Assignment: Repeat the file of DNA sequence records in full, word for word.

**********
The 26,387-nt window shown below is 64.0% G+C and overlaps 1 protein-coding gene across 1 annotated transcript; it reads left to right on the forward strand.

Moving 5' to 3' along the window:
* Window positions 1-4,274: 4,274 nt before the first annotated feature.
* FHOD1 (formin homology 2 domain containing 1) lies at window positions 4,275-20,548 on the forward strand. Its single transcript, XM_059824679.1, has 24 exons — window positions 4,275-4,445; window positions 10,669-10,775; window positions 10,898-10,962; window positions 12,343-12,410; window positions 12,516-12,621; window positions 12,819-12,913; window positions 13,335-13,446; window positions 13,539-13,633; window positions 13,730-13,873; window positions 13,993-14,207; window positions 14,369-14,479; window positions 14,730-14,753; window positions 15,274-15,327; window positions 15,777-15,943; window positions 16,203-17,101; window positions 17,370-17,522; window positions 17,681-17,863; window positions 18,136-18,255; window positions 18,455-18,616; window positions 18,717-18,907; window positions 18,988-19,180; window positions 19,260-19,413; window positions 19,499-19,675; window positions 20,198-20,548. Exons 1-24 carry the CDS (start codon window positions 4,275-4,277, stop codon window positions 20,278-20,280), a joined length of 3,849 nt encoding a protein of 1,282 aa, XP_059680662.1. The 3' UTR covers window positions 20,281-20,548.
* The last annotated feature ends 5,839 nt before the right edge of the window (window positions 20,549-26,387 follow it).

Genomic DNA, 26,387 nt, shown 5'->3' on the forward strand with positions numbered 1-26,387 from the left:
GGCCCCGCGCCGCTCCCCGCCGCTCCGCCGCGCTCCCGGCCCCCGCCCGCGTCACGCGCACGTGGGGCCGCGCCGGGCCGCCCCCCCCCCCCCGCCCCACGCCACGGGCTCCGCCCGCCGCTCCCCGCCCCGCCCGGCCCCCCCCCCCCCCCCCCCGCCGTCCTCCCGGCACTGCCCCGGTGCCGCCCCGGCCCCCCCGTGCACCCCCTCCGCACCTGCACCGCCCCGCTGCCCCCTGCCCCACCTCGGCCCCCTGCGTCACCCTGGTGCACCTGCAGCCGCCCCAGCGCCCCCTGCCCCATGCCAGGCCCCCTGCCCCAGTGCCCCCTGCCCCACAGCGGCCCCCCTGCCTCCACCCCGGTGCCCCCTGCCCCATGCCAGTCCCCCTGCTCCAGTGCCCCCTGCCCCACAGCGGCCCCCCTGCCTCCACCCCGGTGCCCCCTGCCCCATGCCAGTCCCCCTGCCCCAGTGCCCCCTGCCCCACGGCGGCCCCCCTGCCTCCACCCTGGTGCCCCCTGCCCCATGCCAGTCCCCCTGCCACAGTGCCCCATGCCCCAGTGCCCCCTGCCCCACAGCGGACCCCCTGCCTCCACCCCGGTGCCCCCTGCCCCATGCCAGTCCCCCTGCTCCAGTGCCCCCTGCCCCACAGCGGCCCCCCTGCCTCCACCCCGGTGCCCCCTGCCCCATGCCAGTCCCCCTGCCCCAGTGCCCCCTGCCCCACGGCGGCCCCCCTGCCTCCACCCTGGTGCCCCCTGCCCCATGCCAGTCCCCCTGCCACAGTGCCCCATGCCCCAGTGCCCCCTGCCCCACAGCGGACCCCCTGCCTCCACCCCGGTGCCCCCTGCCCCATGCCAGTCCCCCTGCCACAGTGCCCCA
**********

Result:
The 26,387-nt window shown below is 64.0% G+C and overlaps 1 protein-coding gene across 1 annotated transcript; it reads left to right on the forward strand.

Moving 5' to 3' along the window:
* Window positions 1-4,274: 4,274 nt before the first annotated feature.
* FHOD1 (formin homology 2 domain containing 1) lies at window positions 4,275-20,548 on the forward strand. Its single transcript, XM_059824679.1, has 24 exons — window positions 4,275-4,445; window positions 10,669-10,775; window positions 10,898-10,962; window positions 12,343-12,410; window positions 12,516-12,621; window positions 12,819-12,913; window positions 13,335-13,446; window positions 13,539-13,633; window positions 13,730-13,873; window positions 13,993-14,207; window positions 14,369-14,479; window positions 14,730-14,753; window positions 15,274-15,327; window positions 15,777-15,943; window positions 16,203-17,101; window positions 17,370-17,522; window positions 17,681-17,863; window positions 18,136-18,255; window positions 18,455-18,616; window positions 18,717-18,907; window positions 18,988-19,180; window positions 19,260-19,413; window positions 19,499-19,675; window positions 20,198-20,548. Exons 1-24 carry the CDS (start codon window positions 4,275-4,277, stop codon window positions 20,278-20,280), a joined length of 3,849 nt encoding a protein of 1,282 aa, XP_059680662.1. The 3' UTR covers window positions 20,281-20,548.
* The last annotated feature ends 5,839 nt before the right edge of the window (window positions 20,549-26,387 follow it).

Genomic DNA, 26,387 nt, shown 5'->3' on the forward strand with positions numbered 1-26,387 from the left:
GGCCCCGCGCCGCTCCCCGCCGCTCCGCCGCGCTCCCGGCCCCCGCCCGCGTCACGCGCACGTGGGGCCGCGCCGGGCCGCCCCCCCCCCCCCGCCCCACGCCACGGGCTCCGCCCGCCGCTCCCCGCCCCGCCCGGCCCCCCCCCCCCCCCCCCCGCCGTCCTCCCGGCACTGCCCCGGTGCCGCCCCGGCCCCCCCGTGCACCCCCTCCGCACCTGCACCGCCCCGCTGCCCCCTGCCCCACCTCGGCCCCCTGCGTCACCCTGGTGCACCTGCAGCCGCCCCAGCGCCCCCTGCCCCATGCCAGGCCCCCTGCCCCAGTGCCCCCTGCCCCACAGCGGCCCCCCTGCCTCCACCCCGGTGCCCCCTGCCCCATGCCAGTCCCCCTGCTCCAGTGCCCCCTGCCCCACAGCGGCCCCCCTGCCTCCACCCCGGTGCCCCCTGCCCCATGCCAGTCCCCCTGCCCCAGTGCCCCCTGCCCCACGGCGGCCCCCCTGCCTCCACCCTGGTGCCCCCTGCCCCATGCCAGTCCCCCTGCCACAGTGCCCCATGCCCCAGTGCCCCCTGCCCCACAGCGGACCCCCTGCCTCCACCCCGGTGCCCCCTGCCCCATGCCAGTCCCCCTGCTCCAGTGCCCCCTGCCCCACAGCGGCCCCCCTGCCTCCACCCCGGTGCCCCCTGCCCCATGCCAGTCCCCCTGCCCCAGTGCCCCCTGCCCCACGGCGGCCCCCCTGCCTCCACCCTGGTGCCCCCTGCCCCATGCCAGTCCCCCTGCCACAGTGCCCCATGCCCCAGTGCCCCCTGCCCCACAGCGGACCCCCTGCCTCCACCCCGGTGCCCCCTGCCCCATGCCAGTCCCCCTGCCACAGTGCCCCA